What Good is a March?

Catherine Breese

PoleroidLast Saturday I got to hang out with about a half a million like-minded people, many in crafty little pink hats[i], in Washington, DC. Did it change the world? For a moment, yes. Did it change me? You betcha.

500,000K is a scary sized crowd, especially if you’re claustrophobic or in any way afraid of trampling. Kindness, however, was the rule of the day. Even as we were trapped at a bottleneck, nose to nose with winter coats and signs and people of all shapes and sizes, no one chirped a complaint, and each person waited patiently as a way out was orchestrated.

lockedpottiesSome other things about the Women’s March on Washington: Yes, there were rows and rows of locked port-o-potties. I have my investigative team on this story, but it was a major inconvenience. Scenario 1: they were all full after the inauguration—seems unlikely. Scenario 2: they were locked as a cruel joke—Where do half a million women urinate? Not in these port-o-potties. Scenario 3: The organizers only paid for a certain number of potties and the rest were locked by the company. This seems as likely as not. Also, totally not cool.

No matter. I waited with my friends and my daughter and we waited and waited. Women are talented at many things—one of them is waiting in line for a damn toilet! No pity necessary. The women in my line talked and danced and passed out tissues and hand sanitizer. Friends were made. men of quality

Bikers for Trump, yes, they were still there the day after the inauguration, with their kick-ass sound system playing loud Southern rock (hey, only some of those songs are racist and sexist). My pink-hatted co-marchers took pictures in front of their sign, chatted with them, and danced to the music. A good time was had.

iwontshutup

 

 

Speeches? I watched them all on YouTube. We couldn’t get anywhere near enough to hear the speakers.(Check out Ashley Judd’s and Alicia Key’s–they are inspiring.) The fact that we couldn’t get near the speaker stand is testament to the size of the crowd. And we were not entirely without speeches. We were entertained by a woman speaking impromptu on the edge of the Capitol Reflecting Pool. She was bragging all about the size of her sign, the ability of her sign to make America great again, the tremendous beautiful people looking at her sign, and how her sign will pay for the wall. I adore you, funny lady at the reflecting pool.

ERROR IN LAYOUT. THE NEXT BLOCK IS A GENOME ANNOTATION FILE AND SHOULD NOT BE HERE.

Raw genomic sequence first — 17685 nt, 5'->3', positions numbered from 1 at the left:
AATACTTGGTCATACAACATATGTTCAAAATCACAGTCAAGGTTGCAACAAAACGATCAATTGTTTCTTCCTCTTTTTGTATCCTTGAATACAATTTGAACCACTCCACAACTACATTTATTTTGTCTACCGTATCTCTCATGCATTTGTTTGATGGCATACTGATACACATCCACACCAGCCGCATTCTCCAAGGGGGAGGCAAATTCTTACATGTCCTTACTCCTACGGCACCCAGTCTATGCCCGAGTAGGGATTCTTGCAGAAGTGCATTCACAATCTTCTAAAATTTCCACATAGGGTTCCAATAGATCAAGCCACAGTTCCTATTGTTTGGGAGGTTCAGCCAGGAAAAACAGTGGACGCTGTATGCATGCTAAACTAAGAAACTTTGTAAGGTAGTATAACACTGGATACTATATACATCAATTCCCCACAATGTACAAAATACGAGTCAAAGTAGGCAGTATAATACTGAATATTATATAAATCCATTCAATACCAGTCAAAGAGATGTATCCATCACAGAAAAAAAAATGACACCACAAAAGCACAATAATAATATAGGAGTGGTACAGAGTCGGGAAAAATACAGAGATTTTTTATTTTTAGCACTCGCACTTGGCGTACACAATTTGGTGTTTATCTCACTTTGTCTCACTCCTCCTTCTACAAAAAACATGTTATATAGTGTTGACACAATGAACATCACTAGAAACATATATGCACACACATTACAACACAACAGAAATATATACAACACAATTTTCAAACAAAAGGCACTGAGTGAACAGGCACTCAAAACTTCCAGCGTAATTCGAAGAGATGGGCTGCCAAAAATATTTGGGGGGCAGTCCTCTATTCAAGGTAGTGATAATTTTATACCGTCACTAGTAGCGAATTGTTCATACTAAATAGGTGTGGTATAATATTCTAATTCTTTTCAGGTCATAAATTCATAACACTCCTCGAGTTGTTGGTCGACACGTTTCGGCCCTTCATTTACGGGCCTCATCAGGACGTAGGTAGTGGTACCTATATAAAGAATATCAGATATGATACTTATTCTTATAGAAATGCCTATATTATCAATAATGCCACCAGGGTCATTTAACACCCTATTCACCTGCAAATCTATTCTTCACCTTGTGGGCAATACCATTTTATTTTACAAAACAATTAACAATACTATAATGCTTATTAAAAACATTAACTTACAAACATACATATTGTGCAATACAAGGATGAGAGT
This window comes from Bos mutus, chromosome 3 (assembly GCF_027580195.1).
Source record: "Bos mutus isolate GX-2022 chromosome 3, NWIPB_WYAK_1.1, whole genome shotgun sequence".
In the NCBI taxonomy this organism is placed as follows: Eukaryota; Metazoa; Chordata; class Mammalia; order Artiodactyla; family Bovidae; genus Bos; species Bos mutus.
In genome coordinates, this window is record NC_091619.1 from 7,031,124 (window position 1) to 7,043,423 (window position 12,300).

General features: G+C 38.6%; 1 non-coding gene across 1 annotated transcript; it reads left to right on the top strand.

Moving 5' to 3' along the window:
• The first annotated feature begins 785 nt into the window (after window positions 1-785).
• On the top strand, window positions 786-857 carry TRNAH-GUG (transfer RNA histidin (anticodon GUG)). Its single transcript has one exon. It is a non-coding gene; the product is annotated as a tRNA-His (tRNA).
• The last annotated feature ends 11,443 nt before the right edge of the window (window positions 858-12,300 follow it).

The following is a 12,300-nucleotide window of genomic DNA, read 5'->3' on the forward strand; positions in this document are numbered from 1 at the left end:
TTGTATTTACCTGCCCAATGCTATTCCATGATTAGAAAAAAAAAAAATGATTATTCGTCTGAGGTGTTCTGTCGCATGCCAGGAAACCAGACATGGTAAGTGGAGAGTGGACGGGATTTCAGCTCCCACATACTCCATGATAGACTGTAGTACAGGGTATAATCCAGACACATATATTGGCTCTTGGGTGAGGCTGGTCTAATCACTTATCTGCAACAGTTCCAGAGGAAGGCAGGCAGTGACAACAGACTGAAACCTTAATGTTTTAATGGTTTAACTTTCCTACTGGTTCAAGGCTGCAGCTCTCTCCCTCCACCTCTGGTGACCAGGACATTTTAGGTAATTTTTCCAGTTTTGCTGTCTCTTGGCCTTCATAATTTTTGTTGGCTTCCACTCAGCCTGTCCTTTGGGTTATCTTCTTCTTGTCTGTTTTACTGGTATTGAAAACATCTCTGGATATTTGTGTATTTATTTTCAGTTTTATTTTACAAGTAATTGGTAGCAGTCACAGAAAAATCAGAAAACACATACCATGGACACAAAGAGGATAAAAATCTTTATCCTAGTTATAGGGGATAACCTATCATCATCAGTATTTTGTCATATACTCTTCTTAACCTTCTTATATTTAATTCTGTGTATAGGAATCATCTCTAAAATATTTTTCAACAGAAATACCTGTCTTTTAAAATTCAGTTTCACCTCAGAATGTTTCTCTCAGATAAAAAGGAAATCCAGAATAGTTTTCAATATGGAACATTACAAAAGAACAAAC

pinkforgirlsSo, what good is a march? Marches embolden the people who attend. Marches also send a message, “Hey, you’ve got a lot of unhappy citizens out here and we are going to make our voices heard against your flimflammery.” Thomas Jefferson said in his first inaugural address these words: “All, too, will bear in mind this sacred principle, that though the will of the majority is in all cases to prevail, that will to be rightful must be reasonable; that the minority possess their equal rights, which equal law must protect, and to violate would be oppression.”

I encourage those who stand befuddled (this is the word Kellyanne Conway used) at the three million women across the county who came out of the cozy homes, dressed for winter weather (Alaskan women, you showed up like a blaze orange purse at a black tie ball! Thousands marched despite falling snow in Anchorage and -19 degrees in Fairbanks) to chant slogans in the streets. Please keep in mind Jefferson’s caution against oppression. Yes, majority rules.[ii] But there is the ever-present duty to defend the marginalized people of American society. That duty is ours. Poleroid


[i] Samantha Bee got it: You’ve got to have a craft, if you want white women to come out and march.

[ii] ”Hey, ho, gerrymandering has got to go!” Catherine Breese

Low Yellow Dirt*

by Catherine Breese

*What is the opposite of Alta Blue Skies? Low Yellow Dirt.